The role of caregiver gave great purpose to both my Dad and sister until my mother died. Not only had my Dad lost his spouse, best friend, and confident of seventy years, but he lost his real purpose for existence. Dad had no social supports in Atlanta other than family. He was intellectually isolated because he had given up his work and social contacts to care for my mother. Despite many offers for grief counseling from hospice, he couldn’t connect in an effective way. 

Atlanta wasn’t the place for our Dad, but he couldn’t live alone anywhere else. In May 2013, we gathered in North Carolina at my mother’s grave to honor her on Mother’s Day. My Dad’s neglect of his health was most obvious by his instability on stairs that weekend and his story of a few “slips” at home. When he returned to Atlanta, he fell and broke his hip. 

The next six months were pretty dreadful and included a prolonged hospitalization. Our father didn’t want assisted living. My brother agreed to become a caregiver and live with him. He asked only that he and Dad find a home in Lincolnton that allowed each to have space for themselves, and that we figure out how to cover him so he could have a week each month at his home off the Georgia coast, to attend to personal business and spend time with his grandchildren.

To make such a decision is one thing. To execute the move and reestablish support systems is another. By the time of the move, my Dad had a mounting list of chronic issues – many were the result of inactivity from grief, but he still had a long list, including a cardiac pacer, residual problems from a total knee replacement, and late complications from surgery for prostate cancer.

Last May, a year after the broken hip, and as things were settling into a good rhythm in the new home with my brother, my father fell again when he tripped on a curb. He fractured his pelvis and spent six weeks in the hospital, including rehab. All the gains over the last year seemed lost.

The core issue was what part of his condition was due to memory loss and other cognitive issues and what part was situational depression and grief that might improve with the right combination of meds and rehab? Previous attempts to use psychotropic meds had been problematic. It became clear that the depression and cognitive issues would be best managed with counseling. Experience had taught us that the liabilities of meds for anxiety and depression in any but the most miniscule doses far outweighed their benefits.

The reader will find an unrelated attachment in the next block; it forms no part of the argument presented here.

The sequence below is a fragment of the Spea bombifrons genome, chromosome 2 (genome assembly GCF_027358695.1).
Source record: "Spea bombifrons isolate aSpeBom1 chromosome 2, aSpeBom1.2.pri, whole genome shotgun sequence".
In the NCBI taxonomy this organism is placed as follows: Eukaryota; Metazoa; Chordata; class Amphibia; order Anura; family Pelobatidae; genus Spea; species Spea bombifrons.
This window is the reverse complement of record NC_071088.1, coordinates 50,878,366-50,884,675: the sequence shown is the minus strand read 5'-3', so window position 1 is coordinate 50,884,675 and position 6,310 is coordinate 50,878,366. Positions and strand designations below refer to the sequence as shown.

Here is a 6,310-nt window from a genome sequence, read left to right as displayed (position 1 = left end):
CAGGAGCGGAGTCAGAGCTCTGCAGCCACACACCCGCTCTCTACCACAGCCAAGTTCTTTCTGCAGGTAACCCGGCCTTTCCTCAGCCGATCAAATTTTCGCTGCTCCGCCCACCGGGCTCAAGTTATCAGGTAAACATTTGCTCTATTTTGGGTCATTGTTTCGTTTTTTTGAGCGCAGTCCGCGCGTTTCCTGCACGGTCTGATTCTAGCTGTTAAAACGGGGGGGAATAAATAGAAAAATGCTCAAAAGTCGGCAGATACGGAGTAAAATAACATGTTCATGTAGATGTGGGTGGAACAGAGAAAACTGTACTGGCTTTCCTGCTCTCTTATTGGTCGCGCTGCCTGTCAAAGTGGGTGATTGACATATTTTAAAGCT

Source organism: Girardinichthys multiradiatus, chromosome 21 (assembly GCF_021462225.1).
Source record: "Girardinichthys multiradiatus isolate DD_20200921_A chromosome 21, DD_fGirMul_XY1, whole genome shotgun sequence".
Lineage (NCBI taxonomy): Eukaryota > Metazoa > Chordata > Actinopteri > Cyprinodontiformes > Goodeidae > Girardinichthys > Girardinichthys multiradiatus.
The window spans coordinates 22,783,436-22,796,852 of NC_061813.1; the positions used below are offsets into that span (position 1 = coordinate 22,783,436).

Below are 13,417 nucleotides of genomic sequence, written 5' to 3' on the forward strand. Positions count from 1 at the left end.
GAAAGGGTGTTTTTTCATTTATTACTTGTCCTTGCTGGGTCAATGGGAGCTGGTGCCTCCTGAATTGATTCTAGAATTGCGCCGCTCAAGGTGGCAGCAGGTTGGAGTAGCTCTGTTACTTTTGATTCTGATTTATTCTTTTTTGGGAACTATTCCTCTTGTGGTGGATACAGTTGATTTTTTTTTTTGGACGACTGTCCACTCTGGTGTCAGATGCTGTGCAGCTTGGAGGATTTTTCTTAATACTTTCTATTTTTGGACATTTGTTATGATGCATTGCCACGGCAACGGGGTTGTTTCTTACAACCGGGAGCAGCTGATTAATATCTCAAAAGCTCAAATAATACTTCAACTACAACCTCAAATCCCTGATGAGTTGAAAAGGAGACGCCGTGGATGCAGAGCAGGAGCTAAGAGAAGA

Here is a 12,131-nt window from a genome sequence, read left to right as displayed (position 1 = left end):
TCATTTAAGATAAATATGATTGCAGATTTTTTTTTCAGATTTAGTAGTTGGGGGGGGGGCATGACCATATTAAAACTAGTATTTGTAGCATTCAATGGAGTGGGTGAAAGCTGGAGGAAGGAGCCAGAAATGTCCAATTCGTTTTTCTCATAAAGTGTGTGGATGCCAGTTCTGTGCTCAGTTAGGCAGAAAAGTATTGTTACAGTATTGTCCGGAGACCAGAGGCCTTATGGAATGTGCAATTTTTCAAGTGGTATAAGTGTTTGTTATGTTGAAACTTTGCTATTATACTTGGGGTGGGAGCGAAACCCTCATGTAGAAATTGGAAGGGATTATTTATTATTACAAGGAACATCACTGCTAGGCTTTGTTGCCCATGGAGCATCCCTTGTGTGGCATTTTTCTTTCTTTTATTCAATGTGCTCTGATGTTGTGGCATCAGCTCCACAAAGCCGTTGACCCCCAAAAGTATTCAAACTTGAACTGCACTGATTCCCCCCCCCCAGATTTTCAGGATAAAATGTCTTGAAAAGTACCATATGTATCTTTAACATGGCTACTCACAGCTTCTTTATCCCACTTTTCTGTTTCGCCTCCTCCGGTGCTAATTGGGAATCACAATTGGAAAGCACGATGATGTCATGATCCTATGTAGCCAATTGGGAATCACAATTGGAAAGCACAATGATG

Healthcare in Lincolnton had changed since my mother was forced to go to Atlanta for care. In the interim, the county hospital was sold to Carolinas Healthcare Systems, a growing non-profit system. My Dad hadn’t been effectively integrated into the system before his second fall, but he was by the time of his discharge from an affiliated rehab. Back at home, he was seen regularly in outpatient rehab, and his emotional and cognitive issues were effectively managed between his PCP and the larger system. When he visited me for a month in August, he could walk a half a mile with a rolling walker, if allowed many stops to rest.

Now, six months later, he walks a mile a day, with a sure gait, though he follows the advice of his physical therapist and never leaves home without his cane.

Earlier this past winter, he walked his daily mile on an indoor track of an athletic facility. Those 18 laps were “boring,” as he clicked them with a counter. Two months ago, an expanded supermarket opened in town, and he discovered that five laps around the perimeter inside the store was a mile. Now, while shopping, he counts his laps by shifting a coin from his left pocket to his right one at the end of each lap.

While I walked through the store with him during my recent visit, the lady in the flower section stopped us on three of our five laps: first to say hello and ask who I was, again to ask my father to pray for her friend who was having her kidney removed, and a third time to ask his advice about how to approach the store’s management about getting more work hours. My father had the time to chat, and enjoyed the opportunity to serve.

The real measure of his recovery is that he’s socially interactive with people outside his family and no longer talks about his life being empty of purpose. He’s active in his church, and writes Lenten essays requested by the minister. He has also spoken with the folks at the local hospice about volunteering and loves to attend “old philosophers” meetings at a fast food eatery most mornings. He’s developed an interest in a homeless man, who is seen regularly around town pushing a shopping cart full of his belongings.

The thematic high point of the trip occurred when we went to get in the car to drive to the store to go for a walk. I offered him a hand, but he refused my help with a curt yet logical: “I can do it myself. I will do it better this time than the last time I did it; and if I do it myself this time, the next time I try, I will be even better!”